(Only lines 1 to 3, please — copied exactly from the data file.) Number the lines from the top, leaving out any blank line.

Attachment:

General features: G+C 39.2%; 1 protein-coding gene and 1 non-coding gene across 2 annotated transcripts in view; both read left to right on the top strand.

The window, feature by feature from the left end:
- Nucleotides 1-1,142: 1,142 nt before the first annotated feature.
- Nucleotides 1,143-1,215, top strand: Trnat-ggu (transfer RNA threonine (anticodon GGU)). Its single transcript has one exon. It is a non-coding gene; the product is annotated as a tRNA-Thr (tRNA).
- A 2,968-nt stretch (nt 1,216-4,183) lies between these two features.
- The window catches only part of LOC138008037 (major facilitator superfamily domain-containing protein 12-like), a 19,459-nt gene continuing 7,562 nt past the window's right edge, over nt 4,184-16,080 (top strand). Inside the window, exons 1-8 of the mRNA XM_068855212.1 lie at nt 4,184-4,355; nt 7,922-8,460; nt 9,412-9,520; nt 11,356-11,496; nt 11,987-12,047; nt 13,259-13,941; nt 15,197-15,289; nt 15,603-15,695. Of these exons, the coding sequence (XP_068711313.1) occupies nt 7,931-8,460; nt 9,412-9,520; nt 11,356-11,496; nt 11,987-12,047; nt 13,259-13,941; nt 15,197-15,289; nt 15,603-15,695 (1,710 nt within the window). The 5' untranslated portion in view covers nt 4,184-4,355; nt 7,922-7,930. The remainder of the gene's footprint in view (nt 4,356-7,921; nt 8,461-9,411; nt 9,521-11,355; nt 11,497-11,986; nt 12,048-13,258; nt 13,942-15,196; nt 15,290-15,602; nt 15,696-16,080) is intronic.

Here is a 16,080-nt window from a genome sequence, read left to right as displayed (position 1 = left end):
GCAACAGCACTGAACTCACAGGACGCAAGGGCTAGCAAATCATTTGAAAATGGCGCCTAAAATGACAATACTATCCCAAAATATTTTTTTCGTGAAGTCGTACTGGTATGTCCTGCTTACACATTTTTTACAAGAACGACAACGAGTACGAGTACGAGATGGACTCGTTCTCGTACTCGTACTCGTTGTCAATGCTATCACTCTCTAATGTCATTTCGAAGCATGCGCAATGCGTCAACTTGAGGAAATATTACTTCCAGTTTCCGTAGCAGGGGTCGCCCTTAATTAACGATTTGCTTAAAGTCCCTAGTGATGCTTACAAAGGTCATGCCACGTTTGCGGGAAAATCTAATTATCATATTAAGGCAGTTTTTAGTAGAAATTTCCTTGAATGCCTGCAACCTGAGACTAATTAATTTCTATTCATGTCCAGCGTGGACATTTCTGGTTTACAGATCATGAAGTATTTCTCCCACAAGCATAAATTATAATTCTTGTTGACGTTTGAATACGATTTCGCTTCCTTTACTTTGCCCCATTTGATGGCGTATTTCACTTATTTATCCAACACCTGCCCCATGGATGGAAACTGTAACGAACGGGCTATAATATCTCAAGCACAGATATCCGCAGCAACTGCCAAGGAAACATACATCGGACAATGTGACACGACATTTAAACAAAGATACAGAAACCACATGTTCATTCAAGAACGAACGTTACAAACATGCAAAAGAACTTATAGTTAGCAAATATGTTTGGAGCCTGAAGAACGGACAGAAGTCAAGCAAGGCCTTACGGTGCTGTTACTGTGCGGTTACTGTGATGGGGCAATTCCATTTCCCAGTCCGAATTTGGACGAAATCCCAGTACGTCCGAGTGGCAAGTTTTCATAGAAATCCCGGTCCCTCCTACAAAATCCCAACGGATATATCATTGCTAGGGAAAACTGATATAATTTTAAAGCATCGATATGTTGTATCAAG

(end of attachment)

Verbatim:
General features: G+C 39.2%; 1 protein-coding gene and 1 non-coding gene across 2 annotated transcripts in view; both read left to right on the top strand.

The window, feature by feature from the left end:
- Nucleotides 1-1,142: 1,142 nt before the first annotated feature.